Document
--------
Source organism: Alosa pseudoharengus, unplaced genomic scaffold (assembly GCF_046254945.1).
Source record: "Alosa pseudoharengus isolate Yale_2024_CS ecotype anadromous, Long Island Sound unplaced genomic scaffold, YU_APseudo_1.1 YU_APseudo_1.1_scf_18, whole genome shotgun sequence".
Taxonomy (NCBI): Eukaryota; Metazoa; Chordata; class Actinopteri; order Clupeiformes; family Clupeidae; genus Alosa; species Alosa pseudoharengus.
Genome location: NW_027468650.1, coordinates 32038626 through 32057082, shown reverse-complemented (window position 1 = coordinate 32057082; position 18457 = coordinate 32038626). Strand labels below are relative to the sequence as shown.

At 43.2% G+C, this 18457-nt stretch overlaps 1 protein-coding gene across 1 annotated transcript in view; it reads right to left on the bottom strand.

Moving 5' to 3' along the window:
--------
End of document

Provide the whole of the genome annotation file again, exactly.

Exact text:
Source organism: Alosa pseudoharengus, unplaced genomic scaffold (assembly GCF_046254945.1).
Source record: "Alosa pseudoharengus isolate Yale_2024_CS ecotype anadromous, Long Island Sound unplaced genomic scaffold, YU_APseudo_1.1 YU_APseudo_1.1_scf_18, whole genome shotgun sequence".
Taxonomy (NCBI): Eukaryota; Metazoa; Chordata; class Actinopteri; order Clupeiformes; family Clupeidae; genus Alosa; species Alosa pseudoharengus.
Genome location: NW_027468650.1, coordinates 32038626 through 32057082, shown reverse-complemented (window position 1 = coordinate 32057082; position 18457 = coordinate 32038626). Strand labels below are relative to the sequence as shown.

At 43.2% G+C, this 18457-nt stretch overlaps 1 protein-coding gene across 1 annotated transcript in view; it reads right to left on the bottom strand.

Moving 5' to 3' along the window: